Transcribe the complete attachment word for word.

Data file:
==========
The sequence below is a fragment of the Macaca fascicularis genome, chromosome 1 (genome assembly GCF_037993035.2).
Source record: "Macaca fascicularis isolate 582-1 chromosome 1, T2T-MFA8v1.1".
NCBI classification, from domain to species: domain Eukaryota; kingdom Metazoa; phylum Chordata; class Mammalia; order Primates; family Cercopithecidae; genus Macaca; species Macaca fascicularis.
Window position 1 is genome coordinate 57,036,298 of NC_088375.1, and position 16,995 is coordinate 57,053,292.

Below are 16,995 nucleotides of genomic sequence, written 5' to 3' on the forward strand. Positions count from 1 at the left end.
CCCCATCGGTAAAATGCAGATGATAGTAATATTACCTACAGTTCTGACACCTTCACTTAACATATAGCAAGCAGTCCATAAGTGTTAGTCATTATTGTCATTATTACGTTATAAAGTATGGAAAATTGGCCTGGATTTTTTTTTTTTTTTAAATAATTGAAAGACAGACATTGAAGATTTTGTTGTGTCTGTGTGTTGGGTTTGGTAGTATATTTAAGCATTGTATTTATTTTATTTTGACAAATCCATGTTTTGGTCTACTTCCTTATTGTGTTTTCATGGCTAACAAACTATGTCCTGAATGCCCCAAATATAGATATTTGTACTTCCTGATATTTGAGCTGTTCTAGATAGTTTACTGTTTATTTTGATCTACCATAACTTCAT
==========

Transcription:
The sequence below is a fragment of the Macaca fascicularis genome, chromosome 1 (genome assembly GCF_037993035.2).
Source record: "Macaca fascicularis isolate 582-1 chromosome 1, T2T-MFA8v1.1".
NCBI classification, from domain to species: domain Eukaryota; kingdom Metazoa; phylum Chordata; class Mammalia; order Primates; family Cercopithecidae; genus Macaca; species Macaca fascicularis.
Window position 1 is genome coordinate 57,036,298 of NC_088375.1, and position 16,995 is coordinate 57,053,292.

Below are 16,995 nucleotides of genomic sequence, written 5' to 3' on the forward strand. Positions count from 1 at the left end.
CCCCATCGGTAAAATGCAGATGATAGTAATATTACCTACAGTTCTGACACCTTCACTTAACATATAGCAAGCAGTCCATAAGTGTTAGTCATTATTGTCATTATTACGTTATAAAGTATGGAAAATTGGCCTGGATTTTTTTTTTTTTTTAAATAATTGAAAGACAGACATTGAAGATTTTGTTGTGTCTGTGTGTTGGGTTTGGTAGTATATTTAAGCATTGTATTTATTTTATTTTGACAAATCCATGTTTTGGTCTACTTCCTTATTGTGTTTTCATGGCTAACAAACTATGTCCTGAATGCCCCAAATATAGATATTTGTACTTCCTGATATTTGAGCTGTTCTAGATAGTTTACTGTTTATTTTGATCTACCATAACTTCAT